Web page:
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saint george (and)

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After getting the keys a few weeks ago and moving furniture and editing shit into our office last week, the whole place is officially a bit of a hell hole. I, because I’m a good leader and can handle running a business just fine, shoot everyone a quick PSA on Slack about not bringing unnecessary shit into the building, because it’s getting gross, dudes.

Then I send a follow up using the direct messaging feature on Yelp, because sometimes that’s the only place I can get in touch with Cib. It’s a horrible service and sucks a lot, but I did discover that there’s a good shoe store a few blocks down from my house that I’ve never been to before, so it all balances out in the end.

Either way, my countless hours working to provide streamlined communication about workplace expectations for my employees all come to waste anyways, because they’re all fuckheads.

“Dude, what the fuck is this?”

James blinks out of some kind of weird PTSD fugue state that he goes into sometimes after three in the afternoon and looks at where I’m pointing. “’S fucking, like, glass and shit.”

“Right, literally broken glass. And what looks like the oldest tin foil ever.” I have at this point commandeered a mechanical pencil to use to poke through the pile of definitely dangerous trash that someone has left on the end of the table near where Parker leaves his useless laptop. “I didn’t think tin foil was capable of rusting but, yet again, the miracle of science has proven me wrong.”

“What seems to be the issue, tissue? Word’s gonna miss you?” Cib appears from underneath the table on his side of the room, making about as much sense as I can ever expect from him.

Granted, as far as I can tell he’s been sleeping all day, and it’s very possible that he may still be asleep. I hesitate to use my usual ‘wake up Cib’ protocols, as they are trade secrets, and also I’m all out of bee venom darts.

“The issue, Cib, is that we’ve only had this office for less than a month and I already can’t walk two feet without apparently needing to get checked for tetanus.”

“Sure, dude, but Autumn walks around barefoot all the time, and she hasn’t gotten tetanus yet.” James follows up that sentence by pounding his fist dramatically on the table, as if that makes any of this any better, literally at all.

“No one’s getting turkey tetrazzini, my boy.” Cib manages to sit in his chair as if he is a vulture lurking over a small pile of roadkill, waiting to strike, and wags his vape at me. “That there’s some quality treasure.”

“What?” I use the end of the pencil to push aside some of the crinkled balls of rusty tin foil and a few pieces of glass fall off the table and onto the floor, where they shatter even more and quite possibly release deadly neurotoxins into my precious white boy lungs. “It’s just foil and glass! It looks like someone stabbed a very shitty robot with a bunch of broken window panes and then left the gruesome remains on the table!”

“Chyeah,” Cib snorts. “Quality.”

“Did you – did you find a bunch of shit outside and bring it in and just put it on the table? And then go to sleep? Under the table?”

Cib’s already looking off into the middle distance, one eye closed. “A sailor never tells, and a king steals the crown.”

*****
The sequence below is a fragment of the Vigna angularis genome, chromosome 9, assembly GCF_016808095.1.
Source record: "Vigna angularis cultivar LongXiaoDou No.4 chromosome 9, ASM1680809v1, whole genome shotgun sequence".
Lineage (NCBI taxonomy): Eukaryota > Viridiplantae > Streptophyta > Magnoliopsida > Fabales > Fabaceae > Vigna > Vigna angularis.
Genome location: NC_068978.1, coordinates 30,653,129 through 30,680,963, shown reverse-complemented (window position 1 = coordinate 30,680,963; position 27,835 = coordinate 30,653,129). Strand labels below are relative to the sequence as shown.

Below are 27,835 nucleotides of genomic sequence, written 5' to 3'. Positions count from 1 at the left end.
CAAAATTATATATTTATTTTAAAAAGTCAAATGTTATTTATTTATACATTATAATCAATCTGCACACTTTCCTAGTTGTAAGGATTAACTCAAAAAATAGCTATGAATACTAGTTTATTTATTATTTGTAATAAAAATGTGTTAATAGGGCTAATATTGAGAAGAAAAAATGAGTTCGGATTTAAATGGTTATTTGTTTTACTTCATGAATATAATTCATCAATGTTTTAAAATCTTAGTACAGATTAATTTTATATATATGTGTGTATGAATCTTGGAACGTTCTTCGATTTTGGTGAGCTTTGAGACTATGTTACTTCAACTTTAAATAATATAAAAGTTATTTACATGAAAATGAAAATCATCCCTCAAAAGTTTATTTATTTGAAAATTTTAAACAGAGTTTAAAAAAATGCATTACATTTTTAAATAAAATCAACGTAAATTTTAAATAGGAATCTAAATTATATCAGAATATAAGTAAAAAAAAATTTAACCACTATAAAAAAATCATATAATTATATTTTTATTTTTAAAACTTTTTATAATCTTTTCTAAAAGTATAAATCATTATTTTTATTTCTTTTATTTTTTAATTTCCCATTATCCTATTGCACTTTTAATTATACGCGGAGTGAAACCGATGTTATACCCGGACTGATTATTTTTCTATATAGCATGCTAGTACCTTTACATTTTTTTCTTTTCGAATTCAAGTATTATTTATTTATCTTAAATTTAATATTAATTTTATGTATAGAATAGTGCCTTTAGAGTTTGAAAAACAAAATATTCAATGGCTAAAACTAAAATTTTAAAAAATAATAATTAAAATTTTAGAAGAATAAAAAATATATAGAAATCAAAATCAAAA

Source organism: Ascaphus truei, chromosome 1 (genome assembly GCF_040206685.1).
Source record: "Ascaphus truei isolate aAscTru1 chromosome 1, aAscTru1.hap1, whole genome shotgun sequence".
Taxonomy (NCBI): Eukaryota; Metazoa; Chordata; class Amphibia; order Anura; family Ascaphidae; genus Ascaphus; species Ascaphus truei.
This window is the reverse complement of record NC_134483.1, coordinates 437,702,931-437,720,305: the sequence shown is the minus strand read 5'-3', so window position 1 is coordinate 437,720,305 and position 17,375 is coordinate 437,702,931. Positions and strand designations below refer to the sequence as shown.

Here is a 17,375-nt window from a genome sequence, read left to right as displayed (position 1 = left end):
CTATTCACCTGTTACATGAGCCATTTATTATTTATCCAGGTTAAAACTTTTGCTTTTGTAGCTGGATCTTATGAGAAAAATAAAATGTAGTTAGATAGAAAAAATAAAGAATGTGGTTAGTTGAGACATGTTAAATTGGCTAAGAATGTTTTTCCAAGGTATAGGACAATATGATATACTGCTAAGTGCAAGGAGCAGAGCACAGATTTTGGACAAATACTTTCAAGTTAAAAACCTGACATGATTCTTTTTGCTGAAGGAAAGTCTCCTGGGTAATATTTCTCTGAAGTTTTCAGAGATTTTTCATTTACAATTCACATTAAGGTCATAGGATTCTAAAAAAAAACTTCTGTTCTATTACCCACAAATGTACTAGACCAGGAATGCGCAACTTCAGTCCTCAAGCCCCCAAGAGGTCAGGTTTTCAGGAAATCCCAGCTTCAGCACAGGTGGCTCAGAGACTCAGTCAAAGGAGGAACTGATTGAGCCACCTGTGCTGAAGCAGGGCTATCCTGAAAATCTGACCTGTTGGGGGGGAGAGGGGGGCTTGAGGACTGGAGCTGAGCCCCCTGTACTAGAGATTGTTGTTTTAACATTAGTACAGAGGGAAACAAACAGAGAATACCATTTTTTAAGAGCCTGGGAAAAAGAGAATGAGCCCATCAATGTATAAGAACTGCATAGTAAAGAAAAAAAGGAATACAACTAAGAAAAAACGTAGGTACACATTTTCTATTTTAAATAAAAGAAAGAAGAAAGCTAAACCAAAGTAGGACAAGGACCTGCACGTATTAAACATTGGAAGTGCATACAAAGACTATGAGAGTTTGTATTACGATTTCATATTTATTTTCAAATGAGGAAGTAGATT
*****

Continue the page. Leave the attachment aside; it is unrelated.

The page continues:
I cast a desperate look at James but, as can be expected of him if you know anything about him at all, he’s already back to doing some bullshit on his phone.

Then, oh thank god, or possibly oh fuck god, the door swings open.

“Oh fuck god,” I say, as Parker and his bad feet stumble through the door frame. “What did you even trip on? That’s possibly the only part of the office without shit all over the floor!”

“It’s, um, dense,” he stutters, barely keeping the lid on his iced coffee, much like he can barely keep the lid on his mess of a life. “How’s everything?”

“Oh, I’m doing great. I’m behind on editing because Autumn’s down with some kind of gremlin plague and couldn’t come in, James hasn’t touched a camera all day, and Cib is trying to give us all the worst version of paper cuts.”

“It’s for my report card,” Cib adds, and therefore adds nothing. He might actually subtract something.

Parker just kind of nods and grins vaguely in my direction as he tracks sadness across the office and over to his normal seat. “Sure, sure, nice.” He sits down and flips his laptop open before noticing the current state of the space directly to the left of his workspace. “Oh, uh, cool. Glass.”

Although I’m a person of considerable wealth and status, I’m also a boss, and so I sometimes have to take control in situations like this. “Please don’t touch Cib’s trash pile, oh god, I don’t want to have to get you to an emergency room for contracting Poison Hand.”

“Aw, dude, you’d take me to an emergency room? That’s so nice.” Parker says, missing the point and directing his childish, awful smile right at me.

“It’s not poison,” Cib interjects, spinning slowly in a circle in his chair and almost melting completely out of it and onto the floor. “Touch it, smoke it, love it, my lady.”

I choose not to address any of that. “You can definitely throw it away, Parker, it’s just trash.”

“Oh, um.” Parker looks between me and Cib a few times, a furrow as strained as my opinion of him in between his eyebrows. “I’ll just do this.” He carefully moves the pile of danger a few inches to the side with his arm, jacket sleeve pulled down, in what can only be described as a scooching motion. “Cib might, uh, want to take it home later.”

“Trust me, the last thing Cib needs is more shit in his apartment,” I say, finally turning back to my monitors to try to do literally anything with this garbage fire of a day. “He’s going to forget about it in about thirty seconds.”

Truth be told, Cib wasn’t the only one who forgot about it in thirty seconds. After getting a good five minutes of editing in I was quickly roped into some new bit James wanted to do and I had to play along because or else we wouldn’t get anything filmed at all that day. Unless, of course, Alfredo was up in the ceiling tiles getting some good shots of us, which I could never totally rule out.

Sometimes the footage just ended up on the camera and I never saw the camera even move in the first place. It was efficient, if strange, but Alfredo was my baby boy, so I was fine with it.

By the time it’s supremely dark out the energy has completely flown the coop of the office, and everyone starts slowly packing it up to head out. It’s at that time that I notice it – the glass is still there.